3 - The $$$$. I don't believe you're aware of this, but you are NOT making what most CRNAs are earning. Sure, there are some who are in your income level who practice near (or right next to!) you, but for the most part, you're not making the $$$$ we are. Proof you want? How's this little snippet from a CRNA:

    "I have a CRNA friend in Atlanta and she said as soon as the hospital where
    she worked in Atlanta hired enough AAs, her salary was cut by $20/hour with
    no explanation given. Like it or lump it. I think that is where we are
    headed."

    That's a little over $40k/yr cut not including any OT. Why? Because she practiced in the Atlanta area... where AAs are employed, but YOU know better because you know Atlanta, right?

    Most of us don't talk about our incomes too much, but let me just say - you're not close to me. I am a recent graduate also. The reason CRNAs you work with are making what you're making... is because their pay has been "downsized" to what you were offered. That's the only reason it is "equal" where you are.

    When I was nearing graduation the offers for me were amazing! It was very "encouraging" to see what I was "worth" to so many potential employers. One of the things I decided on before interviewing was that I absolutely REFUSED to work in a setting that employed AAs. I also made it a point before accepting an invitation to interview: "Do you employ AAs? Would you ever consider employing AAs?" Yes, I did this!

    The top MDA at the Austin (HUGE!) group where I interviewed was a little bit "weak" on his response to that question. He knew where I was coming from and got the point. He wanted me to work with them very much as my training was steller having done a lot of my clinicals in one of the top training hospitals in the country. I passed on their offer for several reasons. Still, I was just letting him know my take on the subject.

    WHY don't YOU want to do better for yourself? Do you have any idea what the docs you're "under" are making? Don't you realize you could be making a lot more as a CRNA or MDA/DOA? Well, it was a thought of mine. If you're really as bright as you ??? want me to believe, why don't you go on to be an MDA or CRNA?

    I don't know where this struggle will end. To me - it is all about "power and money" and you - the lowly AA - are caught in the middle. I don't like to "come down hard on you" in part because I know what that feels like. Basically, I don't want to "do to you" what some MDAs want to "do to me"! You seem bright and you're obviously a competent practitioner already. I think it's a pity the A$A is as "dirty" as they are and wonder where this will lead.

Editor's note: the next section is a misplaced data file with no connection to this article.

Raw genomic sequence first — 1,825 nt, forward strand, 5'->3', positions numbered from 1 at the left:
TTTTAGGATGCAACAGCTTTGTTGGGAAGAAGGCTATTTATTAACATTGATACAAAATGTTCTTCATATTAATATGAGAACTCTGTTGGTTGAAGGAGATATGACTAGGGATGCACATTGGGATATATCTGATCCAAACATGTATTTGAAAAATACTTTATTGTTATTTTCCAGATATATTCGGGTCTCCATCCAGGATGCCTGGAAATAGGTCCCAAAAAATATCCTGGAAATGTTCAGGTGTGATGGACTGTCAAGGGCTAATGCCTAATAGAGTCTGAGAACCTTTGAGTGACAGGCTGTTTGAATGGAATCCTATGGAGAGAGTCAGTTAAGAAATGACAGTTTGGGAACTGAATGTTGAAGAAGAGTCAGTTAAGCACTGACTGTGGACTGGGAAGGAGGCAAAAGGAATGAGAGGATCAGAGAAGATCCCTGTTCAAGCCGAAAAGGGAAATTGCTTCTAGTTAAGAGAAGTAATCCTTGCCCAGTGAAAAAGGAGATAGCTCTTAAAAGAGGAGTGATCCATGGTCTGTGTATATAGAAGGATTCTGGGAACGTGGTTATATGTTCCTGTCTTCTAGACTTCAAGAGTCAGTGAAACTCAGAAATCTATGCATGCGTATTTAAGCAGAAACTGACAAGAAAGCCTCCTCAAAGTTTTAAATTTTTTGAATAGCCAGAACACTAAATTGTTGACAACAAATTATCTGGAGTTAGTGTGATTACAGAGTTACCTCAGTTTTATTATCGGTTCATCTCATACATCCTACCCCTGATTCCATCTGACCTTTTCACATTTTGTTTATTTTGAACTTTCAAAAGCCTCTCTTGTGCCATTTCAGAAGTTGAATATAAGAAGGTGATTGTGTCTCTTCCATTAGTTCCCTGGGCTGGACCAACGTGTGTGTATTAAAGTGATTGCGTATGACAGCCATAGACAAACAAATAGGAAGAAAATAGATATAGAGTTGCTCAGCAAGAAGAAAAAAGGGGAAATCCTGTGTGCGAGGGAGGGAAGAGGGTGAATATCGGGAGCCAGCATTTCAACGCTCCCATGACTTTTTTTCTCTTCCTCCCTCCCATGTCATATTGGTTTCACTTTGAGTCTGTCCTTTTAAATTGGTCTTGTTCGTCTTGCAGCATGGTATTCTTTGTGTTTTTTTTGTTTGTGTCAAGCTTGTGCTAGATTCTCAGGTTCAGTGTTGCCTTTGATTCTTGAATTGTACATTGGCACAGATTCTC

Only time will tell....

    Sleeepy
  12. by   jwk
    Quote from deepz
    Yes, snotty, my dear jwk, GeorgiaAA, or whatever pseudonym you hide behind this week. I seriously doubt that I am the only person on this CRNA/SRNA board growing tired of your repititious self-serving rants and boasts.

    Perhaps you learned that arrogance, and learned it well, from your A$A masters.

    deepz
    Actually, GeorgiaAA and I are two different people. And there's only two of us "ranting". We're only trying to get a little balance into the discussion and a little real knowledge about AA's, something that is sorely lacking.

    I'm not the one being arrogant. I don't claim that I'm better than anyone else.

    This little "A$A" thing several of you are fond of using - that says a lot.
    Last edit by jwk on Jun 5, '04
  13. by   deepz
    Quote from jwk
    This little "A$A" thing several of you are fond of using - that says a lot.
    Snotty to the last.

    As an old soldier I will refuse, under the terms of the Geneva Convention, to deal harshly in a battle of wits with an unarmed opponent.

    deepz